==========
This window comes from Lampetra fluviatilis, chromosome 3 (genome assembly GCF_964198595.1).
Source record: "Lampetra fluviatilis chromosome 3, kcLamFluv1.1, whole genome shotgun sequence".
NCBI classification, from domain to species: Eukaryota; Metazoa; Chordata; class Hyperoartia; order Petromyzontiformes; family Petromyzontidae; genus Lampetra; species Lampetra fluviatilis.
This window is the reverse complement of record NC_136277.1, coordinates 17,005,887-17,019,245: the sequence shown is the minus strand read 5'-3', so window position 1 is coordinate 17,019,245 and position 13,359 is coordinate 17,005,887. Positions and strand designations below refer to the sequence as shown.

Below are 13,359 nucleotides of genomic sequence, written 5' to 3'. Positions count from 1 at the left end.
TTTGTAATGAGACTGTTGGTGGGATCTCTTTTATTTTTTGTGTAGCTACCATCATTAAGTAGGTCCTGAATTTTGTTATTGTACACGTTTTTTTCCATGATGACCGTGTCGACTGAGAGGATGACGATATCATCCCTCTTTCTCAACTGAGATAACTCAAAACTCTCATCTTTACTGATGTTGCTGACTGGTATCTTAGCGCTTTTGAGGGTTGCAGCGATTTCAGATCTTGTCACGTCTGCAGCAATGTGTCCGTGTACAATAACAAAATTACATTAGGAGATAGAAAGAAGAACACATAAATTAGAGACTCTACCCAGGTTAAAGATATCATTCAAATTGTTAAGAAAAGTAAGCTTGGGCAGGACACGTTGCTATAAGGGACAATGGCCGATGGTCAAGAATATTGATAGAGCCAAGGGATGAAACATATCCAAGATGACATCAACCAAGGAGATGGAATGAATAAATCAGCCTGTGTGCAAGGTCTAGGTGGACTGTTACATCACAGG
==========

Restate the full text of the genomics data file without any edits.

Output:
This window comes from Lampetra fluviatilis, chromosome 3 (genome assembly GCF_964198595.1).
Source record: "Lampetra fluviatilis chromosome 3, kcLamFluv1.1, whole genome shotgun sequence".
NCBI classification, from domain to species: Eukaryota; Metazoa; Chordata; class Hyperoartia; order Petromyzontiformes; family Petromyzontidae; genus Lampetra; species Lampetra fluviatilis.
This window is the reverse complement of record NC_136277.1, coordinates 17,005,887-17,019,245: the sequence shown is the minus strand read 5'-3', so window position 1 is coordinate 17,019,245 and position 13,359 is coordinate 17,005,887. Positions and strand designations below refer to the sequence as shown.

Below are 13,359 nucleotides of genomic sequence, written 5' to 3'. Positions count from 1 at the left end.
TTTGTAATGAGACTGTTGGTGGGATCTCTTTTATTTTTTGTGTAGCTACCATCATTAAGTAGGTCCTGAATTTTGTTATTGTACACGTTTTTTTCCATGATGACCGTGTCGACTGAGAGGATGACGATATCATCCCTCTTTCTCAACTGAGATAACTCAAAACTCTCATCTTTACTGATGTTGCTGACTGGTATCTTAGCGCTTTTGAGGGTTGCAGCGATTTCAGATCTTGTCACGTCTGCAGCAATGTGTCCGTGTACAATAACAAAATTACATTAGGAGATAGAAAGAAGAACACATAAATTAGAGACTCTACCCAGGTTAAAGATATCATTCAAATTGTTAAGAAAAGTAAGCTTGGGCAGGACACGTTGCTATAAGGGACAATGGCCGATGGTCAAGAATATTGATAGAGCCAAGGGATGAAACATATCCAAGATGACATCAACCAAGGAGATGGAATGAATAAATCAGCCTGTGTGCAAGGTCTAGGTGGACTGTTACATCACAGG